Five Silicon Valley giants are banding together to voice their concern regarding a new online content licensing rule in Singapore that has sparked a dramatic debate during the last few months.
As noted by a Yahoo News report from the Southeast Asian republic on Wednesday, the Asia Internet Coalition (AIC), comprising Facebook, Google, Salesforce.com, eBay, and parent company Yahoo wrote a letter to the government expressing their concern in mid-June. The industry association was officially launched in 2011 to "promote the understanding and resolution of Internet policy issues in the Asia-Pacific region.
To recall, it was reported in late May that the the Singapore government was introducing a new licensing rule for online news sites.
The regulation required that online news outlets covering local "news and current affairs" would need individual licenses to do so if they met two main criteria as outlined by the government's content regulator, the Media Development Authority (MDA).
More specifically, Web sites that published one article per week on Singapore news over the course of two months -- or had at least 50,000 unique visitors from Singapore each month over a two month period -- would also require an individual license. Any content deemed "prohibited" would be forcibly removed within 24 hours of notice as well.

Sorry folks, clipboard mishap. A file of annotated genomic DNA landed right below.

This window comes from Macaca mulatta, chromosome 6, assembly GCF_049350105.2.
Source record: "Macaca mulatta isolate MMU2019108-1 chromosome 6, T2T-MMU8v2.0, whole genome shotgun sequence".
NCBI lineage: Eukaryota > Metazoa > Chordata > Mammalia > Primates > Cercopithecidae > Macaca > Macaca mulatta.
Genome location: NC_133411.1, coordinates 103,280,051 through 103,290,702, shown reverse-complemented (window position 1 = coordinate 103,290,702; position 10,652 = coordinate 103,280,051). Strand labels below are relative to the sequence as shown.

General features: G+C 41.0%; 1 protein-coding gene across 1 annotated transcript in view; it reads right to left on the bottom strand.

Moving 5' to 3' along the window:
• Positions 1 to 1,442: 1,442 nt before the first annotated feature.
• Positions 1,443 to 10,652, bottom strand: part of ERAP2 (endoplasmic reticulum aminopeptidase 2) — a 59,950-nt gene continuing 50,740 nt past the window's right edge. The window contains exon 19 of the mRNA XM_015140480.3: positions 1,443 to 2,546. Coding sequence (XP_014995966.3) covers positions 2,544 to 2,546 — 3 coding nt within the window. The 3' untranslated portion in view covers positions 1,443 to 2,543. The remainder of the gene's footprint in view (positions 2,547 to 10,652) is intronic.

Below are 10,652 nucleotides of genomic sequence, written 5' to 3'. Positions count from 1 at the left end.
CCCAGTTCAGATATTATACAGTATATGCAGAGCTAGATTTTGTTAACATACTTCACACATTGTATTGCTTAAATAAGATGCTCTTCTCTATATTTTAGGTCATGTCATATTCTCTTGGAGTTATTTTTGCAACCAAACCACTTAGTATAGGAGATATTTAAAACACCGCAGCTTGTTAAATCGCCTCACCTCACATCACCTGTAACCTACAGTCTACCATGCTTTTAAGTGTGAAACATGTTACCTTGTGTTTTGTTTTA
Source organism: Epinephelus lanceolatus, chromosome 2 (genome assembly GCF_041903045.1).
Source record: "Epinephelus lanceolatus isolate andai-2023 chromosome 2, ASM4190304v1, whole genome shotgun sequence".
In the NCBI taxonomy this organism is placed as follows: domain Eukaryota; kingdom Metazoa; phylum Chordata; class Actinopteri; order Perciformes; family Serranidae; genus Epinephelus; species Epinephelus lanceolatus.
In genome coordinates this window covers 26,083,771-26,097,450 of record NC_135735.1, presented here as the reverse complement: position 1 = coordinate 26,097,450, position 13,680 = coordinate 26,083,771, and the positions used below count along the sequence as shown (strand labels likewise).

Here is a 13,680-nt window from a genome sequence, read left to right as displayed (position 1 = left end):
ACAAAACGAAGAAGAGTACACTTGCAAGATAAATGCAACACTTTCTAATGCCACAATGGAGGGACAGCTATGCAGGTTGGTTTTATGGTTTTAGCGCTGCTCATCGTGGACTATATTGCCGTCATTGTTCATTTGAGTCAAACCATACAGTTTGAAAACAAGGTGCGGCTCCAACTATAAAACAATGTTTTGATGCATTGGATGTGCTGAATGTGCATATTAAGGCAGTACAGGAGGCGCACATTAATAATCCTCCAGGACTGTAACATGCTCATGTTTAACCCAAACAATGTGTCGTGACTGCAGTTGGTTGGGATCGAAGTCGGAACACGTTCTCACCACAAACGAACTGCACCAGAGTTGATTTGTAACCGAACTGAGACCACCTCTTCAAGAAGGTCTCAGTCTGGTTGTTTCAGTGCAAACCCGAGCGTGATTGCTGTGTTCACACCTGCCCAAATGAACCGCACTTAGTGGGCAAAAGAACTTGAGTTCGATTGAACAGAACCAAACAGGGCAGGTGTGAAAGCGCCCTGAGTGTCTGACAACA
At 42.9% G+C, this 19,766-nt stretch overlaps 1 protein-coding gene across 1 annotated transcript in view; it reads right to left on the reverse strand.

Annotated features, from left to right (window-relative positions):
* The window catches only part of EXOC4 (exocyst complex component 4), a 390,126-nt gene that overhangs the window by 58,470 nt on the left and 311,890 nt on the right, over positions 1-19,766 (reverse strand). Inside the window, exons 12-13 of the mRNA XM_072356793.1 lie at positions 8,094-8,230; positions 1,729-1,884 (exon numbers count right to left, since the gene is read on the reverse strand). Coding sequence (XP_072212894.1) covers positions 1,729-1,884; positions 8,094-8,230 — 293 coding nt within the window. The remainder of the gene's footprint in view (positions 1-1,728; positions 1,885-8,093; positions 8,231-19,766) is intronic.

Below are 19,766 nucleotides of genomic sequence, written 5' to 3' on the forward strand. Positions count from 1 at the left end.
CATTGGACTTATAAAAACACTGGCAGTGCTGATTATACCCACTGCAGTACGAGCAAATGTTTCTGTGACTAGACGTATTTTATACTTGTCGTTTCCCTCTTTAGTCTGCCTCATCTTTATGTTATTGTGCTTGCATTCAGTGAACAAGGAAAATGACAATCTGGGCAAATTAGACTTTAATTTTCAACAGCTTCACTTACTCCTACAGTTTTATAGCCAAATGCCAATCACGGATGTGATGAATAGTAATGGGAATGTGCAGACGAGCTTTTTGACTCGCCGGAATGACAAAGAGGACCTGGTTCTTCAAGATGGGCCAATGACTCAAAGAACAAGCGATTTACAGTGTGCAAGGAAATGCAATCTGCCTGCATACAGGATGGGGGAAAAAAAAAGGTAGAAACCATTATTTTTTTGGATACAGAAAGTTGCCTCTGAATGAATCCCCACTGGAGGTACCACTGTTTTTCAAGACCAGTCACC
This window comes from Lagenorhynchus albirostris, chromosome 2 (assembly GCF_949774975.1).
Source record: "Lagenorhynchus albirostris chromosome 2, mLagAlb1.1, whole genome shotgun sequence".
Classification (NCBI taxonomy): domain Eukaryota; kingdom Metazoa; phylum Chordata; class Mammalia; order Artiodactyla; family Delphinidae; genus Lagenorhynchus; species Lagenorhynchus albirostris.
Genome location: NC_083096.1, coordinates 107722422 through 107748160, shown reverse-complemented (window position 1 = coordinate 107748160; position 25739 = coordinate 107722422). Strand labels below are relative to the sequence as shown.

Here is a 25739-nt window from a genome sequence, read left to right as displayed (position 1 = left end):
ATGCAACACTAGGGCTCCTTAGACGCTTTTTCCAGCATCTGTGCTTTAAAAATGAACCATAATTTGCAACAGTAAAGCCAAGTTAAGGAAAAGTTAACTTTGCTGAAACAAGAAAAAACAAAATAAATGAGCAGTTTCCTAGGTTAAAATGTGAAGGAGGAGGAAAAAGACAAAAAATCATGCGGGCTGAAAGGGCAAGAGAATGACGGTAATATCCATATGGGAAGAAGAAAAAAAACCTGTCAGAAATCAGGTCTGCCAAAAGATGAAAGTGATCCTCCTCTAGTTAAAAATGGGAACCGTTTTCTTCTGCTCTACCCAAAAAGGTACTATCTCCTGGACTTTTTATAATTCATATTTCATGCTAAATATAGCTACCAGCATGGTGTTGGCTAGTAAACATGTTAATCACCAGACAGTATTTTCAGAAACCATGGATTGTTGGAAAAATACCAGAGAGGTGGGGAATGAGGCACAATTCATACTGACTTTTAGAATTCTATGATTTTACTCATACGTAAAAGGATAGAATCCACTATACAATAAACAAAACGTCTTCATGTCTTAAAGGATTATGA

On top of all this, the digital news outlets would be required to pay $50,000 in local currency for a license.
The AIC penned a letter in mid-June to the Singapore Ministry of Communications and Information, positing such a rule could "could unintentionally hamper Singapore’s ability to continue to drive innovation, develop key industries in the technology space and attract investment in this key sector" as well as negatively impact Singapore's global image.
Yahoo News reported that the Singapore government agency responded on Tuesday, although it doesn't look like the tech giants' memo made much of a dent.
According to a spokesperson for the ministry, the MCI responded that Singapore's "light touch approach" in regulating the Internet "has not changed" with the individual licensing regime.
Reiterating that the individual licensing scheme is in place to "ensure greater parity for news providers across traditional and online media platforms", the spokesperson said the ministry explained that the content standards serve to address only "core content concerns", and that they protect "fundamentals most important to the Singapore society".
To reach the AIC's entire letter, scroll through the document below: